Laugh Tracks in the Dust 11-9-09 |

Laugh Tracks in the Dust 11-9-09

In most places now, deer hunting season of some sort is under way. So, that makes this true story about an ornery kid and a deer most appropriate.

This story wuz just told to me last week, but it happened probably 20 years ago on a ranch in the Kansas Flint Hills.

Someone in the big hunting group had bagged a big whitetail buck – big enuf that the shooter wanted to mount the head. So the hunters gathered in someone’s machine shed to gut and dress out the buck – and have a few celebratory drinks of their favorite beverage.

Since the shooter wanted to take the trophy to a taxidermist, the skinners very carefully skinned the buck – leaving a long cape on the head so the taxidermist could do a nice head and shoulders mount.

When they finished, the carcass was cooling from the rafters and the bloody head and cape wuz laying on the floor.

That’s when this ornery youngster, who was known for always wanting to get a laugh and be the center of attention, hefted the heavy, bloody buck head and cape, plopped it down on top of his own head with the cape flowing down his back almost to the floor and said, “Look at me! I’m a giant buck.”

It wuz so funny, everyone in the group broke up laughing. However, I’ll bet the kid’s mother didn’t think the whole thing wuz so funny when she had to figger out how best to get the blood out of her kid’s hair, face, and clothes.


While I’m on the subject of rural kids, I’ve got another true story from rural Maine. A story from that far distant New England state is a first for me.

Friends of mine from Texas have a daughter and son-in-law who live on an acreage in a rural community. They have four grandchildren in the Granite State.

My Texas friends stopped by recently for an overnight stay and told me the story.

Grandma wuz helping her grandson prepare to brush his teeth. Her grandson had his toothbrush out and was preparing to put toothpaste on it.

When Grandma asked if he needed help, grandson assured her he could do it all by himself.

When he squeezed the tube of toothpaste, he wuz very careful to only put a small dollop of toothpaste on the brush.

Grandma inquired if he needed a bit more toothpaste and grandson replied, “Nope. I’m supposed to only put on a bit of toothpaste no bigger than the size of a ‘p.’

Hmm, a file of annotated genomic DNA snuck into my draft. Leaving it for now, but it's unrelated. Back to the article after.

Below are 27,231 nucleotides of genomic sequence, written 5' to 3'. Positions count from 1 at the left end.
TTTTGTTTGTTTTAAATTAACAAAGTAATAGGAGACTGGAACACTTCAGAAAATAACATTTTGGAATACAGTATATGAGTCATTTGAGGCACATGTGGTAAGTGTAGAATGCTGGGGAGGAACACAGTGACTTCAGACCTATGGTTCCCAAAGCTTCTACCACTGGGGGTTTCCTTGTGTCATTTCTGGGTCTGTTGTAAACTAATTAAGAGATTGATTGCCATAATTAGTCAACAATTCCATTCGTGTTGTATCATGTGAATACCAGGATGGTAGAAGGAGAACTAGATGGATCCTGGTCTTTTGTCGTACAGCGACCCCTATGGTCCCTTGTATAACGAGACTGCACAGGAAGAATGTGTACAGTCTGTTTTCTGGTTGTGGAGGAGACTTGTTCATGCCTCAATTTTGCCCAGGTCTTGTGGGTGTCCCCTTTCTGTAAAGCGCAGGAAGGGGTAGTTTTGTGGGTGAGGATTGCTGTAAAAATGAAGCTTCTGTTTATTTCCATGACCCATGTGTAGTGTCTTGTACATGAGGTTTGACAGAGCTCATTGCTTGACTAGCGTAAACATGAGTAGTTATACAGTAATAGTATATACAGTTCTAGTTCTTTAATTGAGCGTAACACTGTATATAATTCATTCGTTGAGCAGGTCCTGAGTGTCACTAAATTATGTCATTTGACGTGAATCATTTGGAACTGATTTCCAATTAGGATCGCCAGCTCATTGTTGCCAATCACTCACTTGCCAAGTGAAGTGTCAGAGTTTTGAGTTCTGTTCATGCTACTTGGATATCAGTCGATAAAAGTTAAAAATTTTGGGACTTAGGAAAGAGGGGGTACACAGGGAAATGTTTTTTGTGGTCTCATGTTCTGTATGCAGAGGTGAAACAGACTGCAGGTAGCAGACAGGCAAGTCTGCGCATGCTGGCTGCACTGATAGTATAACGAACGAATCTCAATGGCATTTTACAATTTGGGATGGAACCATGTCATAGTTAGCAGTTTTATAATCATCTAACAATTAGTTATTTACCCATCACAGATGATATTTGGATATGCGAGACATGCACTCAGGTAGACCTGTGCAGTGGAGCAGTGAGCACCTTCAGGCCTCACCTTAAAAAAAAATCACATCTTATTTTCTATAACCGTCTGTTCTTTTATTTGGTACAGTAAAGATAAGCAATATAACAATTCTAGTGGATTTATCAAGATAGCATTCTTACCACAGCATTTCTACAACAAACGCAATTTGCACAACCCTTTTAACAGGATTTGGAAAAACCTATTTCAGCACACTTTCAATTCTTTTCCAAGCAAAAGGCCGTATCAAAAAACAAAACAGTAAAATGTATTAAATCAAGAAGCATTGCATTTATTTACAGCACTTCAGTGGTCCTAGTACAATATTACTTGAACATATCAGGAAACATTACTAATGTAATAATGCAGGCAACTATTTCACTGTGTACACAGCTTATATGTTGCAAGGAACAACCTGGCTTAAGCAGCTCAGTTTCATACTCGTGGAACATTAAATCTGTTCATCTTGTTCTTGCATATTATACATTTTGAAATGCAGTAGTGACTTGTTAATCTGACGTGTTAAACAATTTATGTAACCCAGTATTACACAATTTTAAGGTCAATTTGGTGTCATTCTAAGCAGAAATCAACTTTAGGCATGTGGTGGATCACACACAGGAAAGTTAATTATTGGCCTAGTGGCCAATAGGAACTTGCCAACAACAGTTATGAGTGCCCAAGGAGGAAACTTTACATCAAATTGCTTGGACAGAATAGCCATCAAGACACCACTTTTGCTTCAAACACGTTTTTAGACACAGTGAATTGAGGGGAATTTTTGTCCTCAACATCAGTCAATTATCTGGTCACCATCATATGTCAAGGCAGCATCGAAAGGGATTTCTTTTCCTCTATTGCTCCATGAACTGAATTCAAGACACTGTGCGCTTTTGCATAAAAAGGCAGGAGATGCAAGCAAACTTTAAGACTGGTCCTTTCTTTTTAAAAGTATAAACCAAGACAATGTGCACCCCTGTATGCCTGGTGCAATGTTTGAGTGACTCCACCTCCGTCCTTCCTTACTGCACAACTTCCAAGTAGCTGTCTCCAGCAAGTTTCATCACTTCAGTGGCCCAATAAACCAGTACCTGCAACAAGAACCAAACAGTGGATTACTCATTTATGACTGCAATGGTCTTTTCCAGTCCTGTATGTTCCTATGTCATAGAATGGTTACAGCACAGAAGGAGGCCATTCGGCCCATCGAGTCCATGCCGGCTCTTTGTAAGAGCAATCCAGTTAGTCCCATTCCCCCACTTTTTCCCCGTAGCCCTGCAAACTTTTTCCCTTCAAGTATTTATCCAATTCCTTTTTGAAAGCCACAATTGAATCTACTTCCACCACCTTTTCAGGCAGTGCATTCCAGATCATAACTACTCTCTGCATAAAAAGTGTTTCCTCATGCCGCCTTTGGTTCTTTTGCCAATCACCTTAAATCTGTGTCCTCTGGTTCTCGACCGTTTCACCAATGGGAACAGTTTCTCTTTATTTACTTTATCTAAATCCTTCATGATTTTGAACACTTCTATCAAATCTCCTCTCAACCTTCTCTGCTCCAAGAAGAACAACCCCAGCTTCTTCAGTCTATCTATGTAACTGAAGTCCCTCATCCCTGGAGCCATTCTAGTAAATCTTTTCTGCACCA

Then grandma heard her grandson mutter more or less under his breath, “Not the size of an ‘l,’ an ‘m,’ an ‘n’ or an ‘o.’ Just a ‘p.’ ”

After Grandma finished laughing, she and her grandson had a brief instructional session about a certain small, round, green vegetable that grows in a pod.


Last week I helped my friend, ol’ C. Fahren Wyde, ship his cattle. I’m not able to do much anymore, but I kept the real cowboys full of hot beef stew and hot coffee and served as a “go-fer” when needed.

As a consequence, I had a fair amount of time to visit with Bill Broadie, the representative for Superior Livestock Sales who wuz on the premises to help sort the cattle.

For those who don’t know, Bill is also the ramrod for the All American Beef Battalion – a volunteer group that feeds good ol’ beef steaks to our armed forces who are nearing deployment or coming home from deployment.

Bill told me since its inception, the All American Beef Battalion had raised nearly a quarter million dollars and served thousands of steaks to troops at military bases across the U.S.

The day the Wydes shipped their cattle wuz a day not fit for man nor beast. It wuz raining and the lots soon became soupy mud that got everyone splashed in the face before the day wuz over.

I wuz standing alongside Bill visiting with him about his volunteer work and he wuz quizzing me about the columns I write. He reached into his shirt pocket and extracted a Skoal can. As he prepared to get himself a dip, he looked at his muddy, “manury” hands, shrugged his shoulders at the unappetizing sight, and went ahead and filled his lip.

Then he looked at me, grinned big, and said, “Here’s something for your column. My wife could never understand how I could eat, drink, and dip snoose with manure on my hands, but could never change a baby’s diaper without gagging.”

That is a good question. Before I leave Bill for this week, I’d be remiss if I didn’t remind you that the All American Beef Battalion’s Web site is That worthy cause is always needing donations to buy more steaks for our military personnel.

You can donate online or send a check to All American Beef Battalion, P.O. Box 458, Ashland, KS 67831.


I’ll close for this week with a few patriotic words from retired General Norman Schwarzkopf: “If you leave here with the word duty implanted in your mind; if you leave here with the word honor carved in your soul, if you leave here with love of country stamped in your heart, then you will be a 21st century leader worthy of the great privilege and honor of leading the sons and daughters of America.”

Have a good ‘un.

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